Switching to a diet focused on reducing inflammation may help those with gum disease, according to a study.
Participants who reduced carbohydrates intake and increased omega-3 fatty acids consumption showed a significant improvement in periodontal health.
Since diet has been proved to help reduce inflammation, German researchers were curious how an anti-inflammatory diet would affect periodontal — or gum — health.
Their pilot study, published in BMC Oral Health, proved that similar diet-based studies for oral health are plausible.
‘Examining the literature, several dietary recommendations for benefiting the health of periodontal tissues can be found, such as a reduction in carbohydrates, and an additional intake of omega-3 fatty acids, vitamin C, vitamin D, antioxidants, and fibre,’ the authors wrote.
‘Despite these very promising findings, there is a substantial lack of dietary-interventional studies in controlled randomised settings.’
Because so few randomised, controlled trials evaluating the relationship between an anti-inflammatory diet and periodontal health exist, lead author Dr Johan WÃ¶lber and University of Freiburg colleagues wanted to design a pilot study that could be repeated and built upon.
They focused on reducing an excessive intake of carbohydrates, which have been shown to lead to chronic inflammatory disease.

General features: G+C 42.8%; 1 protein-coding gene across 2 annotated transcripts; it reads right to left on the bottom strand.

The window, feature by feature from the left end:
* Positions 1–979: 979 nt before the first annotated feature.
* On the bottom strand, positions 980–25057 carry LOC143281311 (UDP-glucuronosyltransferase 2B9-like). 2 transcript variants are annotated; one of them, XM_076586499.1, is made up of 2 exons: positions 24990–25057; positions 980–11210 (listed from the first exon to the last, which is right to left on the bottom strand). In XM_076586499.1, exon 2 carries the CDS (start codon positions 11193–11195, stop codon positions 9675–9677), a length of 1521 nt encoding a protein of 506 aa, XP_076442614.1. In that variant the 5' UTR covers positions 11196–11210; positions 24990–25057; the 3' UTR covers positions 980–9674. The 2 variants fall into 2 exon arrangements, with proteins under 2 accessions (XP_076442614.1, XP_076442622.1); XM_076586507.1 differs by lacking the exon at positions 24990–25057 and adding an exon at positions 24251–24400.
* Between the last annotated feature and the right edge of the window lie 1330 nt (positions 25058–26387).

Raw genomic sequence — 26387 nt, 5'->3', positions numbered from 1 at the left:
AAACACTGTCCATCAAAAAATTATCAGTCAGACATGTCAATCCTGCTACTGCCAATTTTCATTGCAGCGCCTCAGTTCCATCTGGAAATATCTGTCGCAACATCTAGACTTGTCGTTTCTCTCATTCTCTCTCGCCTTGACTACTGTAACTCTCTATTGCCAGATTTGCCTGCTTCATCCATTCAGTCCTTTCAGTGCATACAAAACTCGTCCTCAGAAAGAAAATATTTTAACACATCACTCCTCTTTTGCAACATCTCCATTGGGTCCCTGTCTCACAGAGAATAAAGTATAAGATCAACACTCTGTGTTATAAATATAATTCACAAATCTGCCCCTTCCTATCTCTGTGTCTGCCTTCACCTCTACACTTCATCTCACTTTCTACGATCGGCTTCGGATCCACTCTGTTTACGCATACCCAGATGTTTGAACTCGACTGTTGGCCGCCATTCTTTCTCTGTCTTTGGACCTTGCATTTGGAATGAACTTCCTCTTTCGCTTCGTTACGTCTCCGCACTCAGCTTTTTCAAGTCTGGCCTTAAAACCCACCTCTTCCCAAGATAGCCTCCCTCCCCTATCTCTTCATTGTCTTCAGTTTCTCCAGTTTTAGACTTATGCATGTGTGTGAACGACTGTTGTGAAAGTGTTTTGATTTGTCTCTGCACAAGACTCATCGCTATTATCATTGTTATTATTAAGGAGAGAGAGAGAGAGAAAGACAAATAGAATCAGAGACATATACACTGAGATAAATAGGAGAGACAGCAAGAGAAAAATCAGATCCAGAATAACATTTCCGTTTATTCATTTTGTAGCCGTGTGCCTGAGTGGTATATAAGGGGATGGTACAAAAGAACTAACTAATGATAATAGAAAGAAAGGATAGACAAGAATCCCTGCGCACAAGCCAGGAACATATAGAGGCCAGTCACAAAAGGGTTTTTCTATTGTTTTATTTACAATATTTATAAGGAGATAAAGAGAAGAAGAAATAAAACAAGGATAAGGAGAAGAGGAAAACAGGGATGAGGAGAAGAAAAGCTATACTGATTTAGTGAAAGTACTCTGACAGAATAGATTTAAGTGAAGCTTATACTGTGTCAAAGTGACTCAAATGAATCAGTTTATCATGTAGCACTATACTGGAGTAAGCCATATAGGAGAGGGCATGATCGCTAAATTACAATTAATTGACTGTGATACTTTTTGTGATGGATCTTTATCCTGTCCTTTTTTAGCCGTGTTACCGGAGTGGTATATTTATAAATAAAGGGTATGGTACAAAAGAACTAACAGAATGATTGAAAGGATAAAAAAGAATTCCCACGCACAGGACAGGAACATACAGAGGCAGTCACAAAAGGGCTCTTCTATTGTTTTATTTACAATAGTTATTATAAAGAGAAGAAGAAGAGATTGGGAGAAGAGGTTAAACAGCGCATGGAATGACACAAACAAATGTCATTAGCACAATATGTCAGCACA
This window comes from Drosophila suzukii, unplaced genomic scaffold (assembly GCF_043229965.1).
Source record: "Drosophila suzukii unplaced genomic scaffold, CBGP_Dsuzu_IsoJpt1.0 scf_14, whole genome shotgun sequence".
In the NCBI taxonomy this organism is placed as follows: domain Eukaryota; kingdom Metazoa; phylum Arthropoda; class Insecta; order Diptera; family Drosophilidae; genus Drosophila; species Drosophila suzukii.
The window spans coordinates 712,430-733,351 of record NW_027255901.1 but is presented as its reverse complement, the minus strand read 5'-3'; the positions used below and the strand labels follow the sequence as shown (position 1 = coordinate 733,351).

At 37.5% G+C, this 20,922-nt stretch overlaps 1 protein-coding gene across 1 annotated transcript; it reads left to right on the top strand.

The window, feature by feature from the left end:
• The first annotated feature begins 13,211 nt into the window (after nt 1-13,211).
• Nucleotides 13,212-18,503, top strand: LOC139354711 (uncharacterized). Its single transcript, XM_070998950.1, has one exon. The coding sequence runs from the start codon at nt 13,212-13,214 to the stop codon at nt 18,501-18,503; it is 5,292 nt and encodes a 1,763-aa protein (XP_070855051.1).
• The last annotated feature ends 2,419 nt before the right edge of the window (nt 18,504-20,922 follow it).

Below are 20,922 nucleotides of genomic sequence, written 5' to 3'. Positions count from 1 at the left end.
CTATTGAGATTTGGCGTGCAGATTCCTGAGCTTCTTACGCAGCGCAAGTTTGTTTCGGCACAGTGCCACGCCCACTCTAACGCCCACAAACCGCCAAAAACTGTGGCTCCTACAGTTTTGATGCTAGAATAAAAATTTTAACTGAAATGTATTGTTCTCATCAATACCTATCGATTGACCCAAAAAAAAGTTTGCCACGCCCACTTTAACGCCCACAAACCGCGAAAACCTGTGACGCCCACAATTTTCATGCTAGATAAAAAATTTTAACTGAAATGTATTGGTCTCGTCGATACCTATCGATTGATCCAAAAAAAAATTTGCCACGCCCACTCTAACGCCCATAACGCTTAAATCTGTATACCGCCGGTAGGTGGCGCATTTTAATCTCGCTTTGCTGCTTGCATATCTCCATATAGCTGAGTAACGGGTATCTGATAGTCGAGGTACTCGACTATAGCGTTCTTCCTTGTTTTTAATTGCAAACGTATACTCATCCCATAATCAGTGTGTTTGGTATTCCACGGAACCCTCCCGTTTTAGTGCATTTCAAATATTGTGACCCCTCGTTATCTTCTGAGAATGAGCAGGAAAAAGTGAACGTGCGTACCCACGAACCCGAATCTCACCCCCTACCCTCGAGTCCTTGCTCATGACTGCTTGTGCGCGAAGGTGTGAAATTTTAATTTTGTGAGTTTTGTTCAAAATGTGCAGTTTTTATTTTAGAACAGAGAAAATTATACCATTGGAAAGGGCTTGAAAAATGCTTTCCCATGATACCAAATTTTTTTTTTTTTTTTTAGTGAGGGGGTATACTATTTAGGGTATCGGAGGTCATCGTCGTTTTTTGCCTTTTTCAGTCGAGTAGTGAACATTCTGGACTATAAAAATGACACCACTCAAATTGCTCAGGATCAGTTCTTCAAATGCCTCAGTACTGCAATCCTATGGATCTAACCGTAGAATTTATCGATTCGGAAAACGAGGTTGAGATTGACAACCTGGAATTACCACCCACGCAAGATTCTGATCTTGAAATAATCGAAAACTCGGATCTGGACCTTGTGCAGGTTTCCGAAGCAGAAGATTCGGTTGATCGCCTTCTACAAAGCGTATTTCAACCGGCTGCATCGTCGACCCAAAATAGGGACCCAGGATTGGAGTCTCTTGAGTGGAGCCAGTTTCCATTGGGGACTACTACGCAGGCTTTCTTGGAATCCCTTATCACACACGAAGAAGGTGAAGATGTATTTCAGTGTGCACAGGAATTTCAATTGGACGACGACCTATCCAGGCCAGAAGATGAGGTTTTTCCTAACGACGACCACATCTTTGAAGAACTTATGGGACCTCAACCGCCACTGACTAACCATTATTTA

Dr WÃ¶lber also advised participants to increase their intake of omega-3 fatty acids, vitamins C and D, and antioxidants.
The researchers sought out participants who were at least 18 years old, had gingivitis, and ate a carbohydrate-rich diet.
The findings are an important reminder that a healthy diet is a key part of a successful oral health regimen.
The authors hope future researchers will study individual components of an anti-inflammatory diet to see if certain aspects have a more significant impact on reducing oral inflammation than others.
‘Within the limitations, the presented dietary pattern including a diet low in carbohydrates, but rich in omega-3 fatty acids, vitamins C and D, antioxidants, and fibre significantly reduced periodontal inflammation in humans,’ the authors concluded.